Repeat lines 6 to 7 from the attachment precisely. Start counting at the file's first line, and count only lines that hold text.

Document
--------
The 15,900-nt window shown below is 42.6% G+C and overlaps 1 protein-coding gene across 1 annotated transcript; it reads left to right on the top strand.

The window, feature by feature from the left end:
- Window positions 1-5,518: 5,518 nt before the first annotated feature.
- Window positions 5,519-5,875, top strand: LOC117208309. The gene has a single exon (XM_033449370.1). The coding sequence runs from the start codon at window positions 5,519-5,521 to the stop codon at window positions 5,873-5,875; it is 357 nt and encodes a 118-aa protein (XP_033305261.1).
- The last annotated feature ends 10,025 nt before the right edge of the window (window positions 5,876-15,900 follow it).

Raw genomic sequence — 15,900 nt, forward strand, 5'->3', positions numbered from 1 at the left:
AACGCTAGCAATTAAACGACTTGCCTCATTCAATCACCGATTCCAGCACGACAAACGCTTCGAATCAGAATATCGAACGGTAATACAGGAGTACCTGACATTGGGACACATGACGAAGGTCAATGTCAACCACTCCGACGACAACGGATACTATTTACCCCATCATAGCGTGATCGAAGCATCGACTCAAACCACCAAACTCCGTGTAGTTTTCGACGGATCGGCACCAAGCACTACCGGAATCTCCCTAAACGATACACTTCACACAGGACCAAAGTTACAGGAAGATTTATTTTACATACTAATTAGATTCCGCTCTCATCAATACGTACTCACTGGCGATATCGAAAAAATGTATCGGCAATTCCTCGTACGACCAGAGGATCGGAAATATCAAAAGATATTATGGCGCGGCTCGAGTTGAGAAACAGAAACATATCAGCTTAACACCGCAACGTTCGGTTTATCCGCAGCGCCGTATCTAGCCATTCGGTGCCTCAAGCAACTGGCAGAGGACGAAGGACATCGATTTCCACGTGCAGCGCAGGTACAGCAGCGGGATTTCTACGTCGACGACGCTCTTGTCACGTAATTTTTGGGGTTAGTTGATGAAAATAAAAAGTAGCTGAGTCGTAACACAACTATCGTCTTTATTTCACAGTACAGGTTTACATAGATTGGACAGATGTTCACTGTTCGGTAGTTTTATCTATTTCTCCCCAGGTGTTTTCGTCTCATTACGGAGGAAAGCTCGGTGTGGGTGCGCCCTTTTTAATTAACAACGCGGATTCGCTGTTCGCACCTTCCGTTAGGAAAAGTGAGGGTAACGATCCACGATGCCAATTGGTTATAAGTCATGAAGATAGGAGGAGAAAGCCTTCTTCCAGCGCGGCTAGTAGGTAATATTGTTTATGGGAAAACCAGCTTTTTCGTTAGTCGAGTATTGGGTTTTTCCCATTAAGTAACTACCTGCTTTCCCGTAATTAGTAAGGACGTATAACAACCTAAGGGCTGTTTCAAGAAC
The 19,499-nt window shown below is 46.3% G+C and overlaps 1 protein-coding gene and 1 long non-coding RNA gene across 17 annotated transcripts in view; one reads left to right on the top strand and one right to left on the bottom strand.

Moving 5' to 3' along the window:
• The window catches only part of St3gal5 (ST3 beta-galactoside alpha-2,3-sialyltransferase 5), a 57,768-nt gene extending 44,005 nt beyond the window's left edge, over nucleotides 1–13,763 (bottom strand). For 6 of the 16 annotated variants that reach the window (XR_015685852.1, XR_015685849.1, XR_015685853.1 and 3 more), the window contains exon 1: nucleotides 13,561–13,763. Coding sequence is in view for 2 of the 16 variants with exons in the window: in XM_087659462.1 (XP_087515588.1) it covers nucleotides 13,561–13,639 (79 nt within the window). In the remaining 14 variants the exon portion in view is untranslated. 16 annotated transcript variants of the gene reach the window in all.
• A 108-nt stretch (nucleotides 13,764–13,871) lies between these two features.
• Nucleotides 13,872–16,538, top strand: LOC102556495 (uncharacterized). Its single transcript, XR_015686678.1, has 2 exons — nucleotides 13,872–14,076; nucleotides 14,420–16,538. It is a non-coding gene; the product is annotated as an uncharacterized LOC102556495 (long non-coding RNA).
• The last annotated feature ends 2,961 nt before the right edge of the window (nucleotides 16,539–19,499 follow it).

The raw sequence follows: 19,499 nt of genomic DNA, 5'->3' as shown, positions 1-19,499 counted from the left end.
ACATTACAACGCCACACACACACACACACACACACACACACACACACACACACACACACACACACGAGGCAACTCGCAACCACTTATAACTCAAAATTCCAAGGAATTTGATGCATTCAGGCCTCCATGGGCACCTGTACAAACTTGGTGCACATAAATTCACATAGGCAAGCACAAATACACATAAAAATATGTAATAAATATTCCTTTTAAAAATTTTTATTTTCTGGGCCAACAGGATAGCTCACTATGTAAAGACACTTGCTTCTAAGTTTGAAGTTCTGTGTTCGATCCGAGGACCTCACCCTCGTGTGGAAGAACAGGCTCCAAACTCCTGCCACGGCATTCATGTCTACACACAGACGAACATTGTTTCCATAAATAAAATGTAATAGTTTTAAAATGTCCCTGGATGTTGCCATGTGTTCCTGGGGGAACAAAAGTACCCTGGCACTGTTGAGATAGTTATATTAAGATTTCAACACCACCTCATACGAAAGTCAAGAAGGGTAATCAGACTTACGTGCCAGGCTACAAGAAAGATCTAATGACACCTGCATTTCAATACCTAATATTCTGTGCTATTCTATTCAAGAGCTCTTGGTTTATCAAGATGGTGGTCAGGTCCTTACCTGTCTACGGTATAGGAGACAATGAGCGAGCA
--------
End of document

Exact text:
Raw genomic sequence — 15,900 nt, forward strand, 5'->3', positions numbered from 1 at the left:
AACGCTAGCAATTAAACGACTTGCCTCATTCAATCACCGATTCCAGCACGACAAACGCTTCGAATCAGAATATCGAACGGTAATACAGGAGTACCTGACATTGGGACACATGACGAAGGTCAATGTCAACCACTCCGACGACAACGGATACTATTTACCCCATCATAGCGTGATCGAAGCATCGACTCAAACCACCAAACTCCGTGTAGTTTTCGACGGATCGGCACCAAGCACTACCGGAATCTCCCTAAACGATACACTTCACACAGGACCAAAGTTACAGGAAGATTTATTTTACATACTAATTAGATTCCGCTCTCATCAATACGTACTCACTGGCGATATCGAAAAAATGTATCGGCAATTCCTCGTACGACCAGAGGATCGGAAATATCAAAAGATATTATGGCGCGGCTCGAGTTGAGAAACAGAAACATATCAGCTTAACACCGCAACGTTCGGTTTATCCGCAGCGCCGTATCTAGCCATTCGGTGCCTCAAGCAACTGGCAGAGGACGAAGGACATCGATTTCCACGTGCAGCGCAGGTACAGCAGCGGGATTTCTACGTCGACGACGCTCTTGTCACGTAATTTTTGGGGTTAGTTGATGAAAATAAAAAGTAGCTGAGTCGTAACACAACTATCGTCTTTATTTCACAGTACAGGTTTACATAGATTGGACAGATGTTCACTGTTCGGTAGTTTTATCTATTTCTCCCCAGGTGTTTTCGTCTCATTACGGAGGAAAGCTCGGTGTGGGTGCGCCCTTTTTAATTAACAACGCGGATTCGCTGTTCGCACCTTCCGTTAGGAAAAGTGAGGGTAACGATCCACGATGCCAATTGGTTATAAGTCATGAAGATAGGAGGAGAAAGCCTTCTTCCAGCGCGGCTAGTAGGTAATATTGTTTATGGGAAAACCAGCTTTTTCGTTAGTCGAGTATTGGGTTTTTCCCATTAAGTAACTACCTGCTTTCCCGTAATTAGTAAGGACGTATAACAACCTAAGGGCTGTTTCAAGAAC